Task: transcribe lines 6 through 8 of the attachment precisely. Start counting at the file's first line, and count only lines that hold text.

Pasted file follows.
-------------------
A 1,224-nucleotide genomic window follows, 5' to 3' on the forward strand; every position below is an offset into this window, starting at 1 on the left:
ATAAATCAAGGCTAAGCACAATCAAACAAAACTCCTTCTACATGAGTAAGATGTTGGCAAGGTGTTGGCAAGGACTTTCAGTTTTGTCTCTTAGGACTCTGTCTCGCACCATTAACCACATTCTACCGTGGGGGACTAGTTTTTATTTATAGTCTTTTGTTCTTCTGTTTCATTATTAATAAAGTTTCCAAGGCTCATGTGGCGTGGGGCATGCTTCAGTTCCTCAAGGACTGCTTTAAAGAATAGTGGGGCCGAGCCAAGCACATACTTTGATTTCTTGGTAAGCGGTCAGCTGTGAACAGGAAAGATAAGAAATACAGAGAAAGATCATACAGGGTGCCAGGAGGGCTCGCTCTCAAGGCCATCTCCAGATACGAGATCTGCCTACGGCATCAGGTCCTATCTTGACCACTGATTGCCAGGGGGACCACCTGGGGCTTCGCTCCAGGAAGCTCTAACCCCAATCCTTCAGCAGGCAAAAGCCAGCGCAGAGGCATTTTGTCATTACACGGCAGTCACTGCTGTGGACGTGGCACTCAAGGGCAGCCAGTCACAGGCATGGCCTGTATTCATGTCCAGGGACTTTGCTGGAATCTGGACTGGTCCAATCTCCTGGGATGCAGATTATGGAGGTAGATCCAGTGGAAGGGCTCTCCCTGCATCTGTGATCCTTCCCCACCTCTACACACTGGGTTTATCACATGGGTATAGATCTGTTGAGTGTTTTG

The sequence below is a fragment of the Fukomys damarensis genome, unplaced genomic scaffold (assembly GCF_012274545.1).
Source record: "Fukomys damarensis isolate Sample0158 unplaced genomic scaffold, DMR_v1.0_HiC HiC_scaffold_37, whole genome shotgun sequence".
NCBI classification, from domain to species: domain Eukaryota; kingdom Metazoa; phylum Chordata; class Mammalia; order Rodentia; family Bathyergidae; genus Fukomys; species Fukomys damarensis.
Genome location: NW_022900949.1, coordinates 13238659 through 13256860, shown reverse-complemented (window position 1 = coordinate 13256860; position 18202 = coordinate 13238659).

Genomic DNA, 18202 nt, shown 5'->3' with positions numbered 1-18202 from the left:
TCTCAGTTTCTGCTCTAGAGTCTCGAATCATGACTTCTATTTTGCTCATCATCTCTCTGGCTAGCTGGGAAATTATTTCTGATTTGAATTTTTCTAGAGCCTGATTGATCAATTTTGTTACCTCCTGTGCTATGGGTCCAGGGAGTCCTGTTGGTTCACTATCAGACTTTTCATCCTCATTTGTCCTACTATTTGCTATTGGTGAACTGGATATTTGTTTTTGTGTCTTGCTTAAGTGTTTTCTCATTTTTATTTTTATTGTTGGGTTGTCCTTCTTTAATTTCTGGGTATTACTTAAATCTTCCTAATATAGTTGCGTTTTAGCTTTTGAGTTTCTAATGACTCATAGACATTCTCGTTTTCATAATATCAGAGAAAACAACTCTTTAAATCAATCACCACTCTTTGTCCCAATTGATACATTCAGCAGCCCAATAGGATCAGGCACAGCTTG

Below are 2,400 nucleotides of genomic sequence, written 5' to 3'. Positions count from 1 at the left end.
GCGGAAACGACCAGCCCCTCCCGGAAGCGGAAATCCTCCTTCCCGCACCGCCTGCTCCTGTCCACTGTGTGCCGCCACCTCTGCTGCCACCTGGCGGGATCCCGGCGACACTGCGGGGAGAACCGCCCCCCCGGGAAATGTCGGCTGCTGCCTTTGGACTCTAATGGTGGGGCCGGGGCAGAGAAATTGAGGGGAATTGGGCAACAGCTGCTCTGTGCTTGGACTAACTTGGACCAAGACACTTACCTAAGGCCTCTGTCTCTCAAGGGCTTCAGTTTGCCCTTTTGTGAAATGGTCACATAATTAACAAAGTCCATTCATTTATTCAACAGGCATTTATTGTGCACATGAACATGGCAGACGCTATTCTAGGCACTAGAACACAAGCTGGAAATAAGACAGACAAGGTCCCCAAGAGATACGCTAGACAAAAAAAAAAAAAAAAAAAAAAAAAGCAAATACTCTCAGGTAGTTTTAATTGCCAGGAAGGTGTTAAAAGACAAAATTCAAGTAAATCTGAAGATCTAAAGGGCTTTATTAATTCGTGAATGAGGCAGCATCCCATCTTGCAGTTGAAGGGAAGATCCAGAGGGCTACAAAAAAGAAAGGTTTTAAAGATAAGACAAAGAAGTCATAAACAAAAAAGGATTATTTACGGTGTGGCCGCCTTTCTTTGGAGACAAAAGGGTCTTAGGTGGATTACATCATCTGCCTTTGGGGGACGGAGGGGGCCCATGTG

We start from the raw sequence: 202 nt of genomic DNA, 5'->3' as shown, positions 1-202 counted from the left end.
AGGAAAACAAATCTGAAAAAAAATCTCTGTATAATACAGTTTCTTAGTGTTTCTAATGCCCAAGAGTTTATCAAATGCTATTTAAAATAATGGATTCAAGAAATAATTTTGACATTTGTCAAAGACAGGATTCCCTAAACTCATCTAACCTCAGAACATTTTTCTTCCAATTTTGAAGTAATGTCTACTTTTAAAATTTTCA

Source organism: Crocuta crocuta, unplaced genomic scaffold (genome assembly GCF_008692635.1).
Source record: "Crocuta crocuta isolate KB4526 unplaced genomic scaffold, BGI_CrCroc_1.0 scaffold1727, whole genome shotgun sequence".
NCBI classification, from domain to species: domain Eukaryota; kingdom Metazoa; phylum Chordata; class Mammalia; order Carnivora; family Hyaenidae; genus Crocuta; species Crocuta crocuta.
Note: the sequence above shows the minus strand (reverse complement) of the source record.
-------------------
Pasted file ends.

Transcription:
Genome location: NW_022900949.1, coordinates 13238659 through 13256860, shown reverse-complemented (window position 1 = coordinate 13256860; position 18202 = coordinate 13238659).

Genomic DNA, 18202 nt, shown 5'->3' with positions numbered 1-18202 from the left:
TCTCAGTTTCTGCTCTAGAGTCTCGAATCATGACTTCTATTTTGCTCATCATCTCTCTGGCTAGCTGGGAAATTATTTCTGATTTGAATTTTTCTAGAGCCTGATTGATCAATTTTGTTACCTCCTGTGCTATGGGTCCAGGGAGTCCTGTTGGTTCACTATCAGACTTTTCATCCTCATTTGTCCTACTATTTGCTATTGGTGAACTGGATATTTGTTTTTGTGTCTTGCTTAAGTGTTTTCTCATTTTTATTTTTATTGTTGGGTTGTCCTTCTTTAATTTCTGGGTATTACTTAAATCTTCCTAATATAGTTGCGTTTTAGCTTTTGAGTTTCTAATGACTCATAGACATTCTCGTTTTCATAATATCAGAGAAAACAACTCTTTAAATCAATCACCACTCTTTGTCCCAATTGATACATTCAGCAGCCCAATAGGATCAGGCACAGCTTG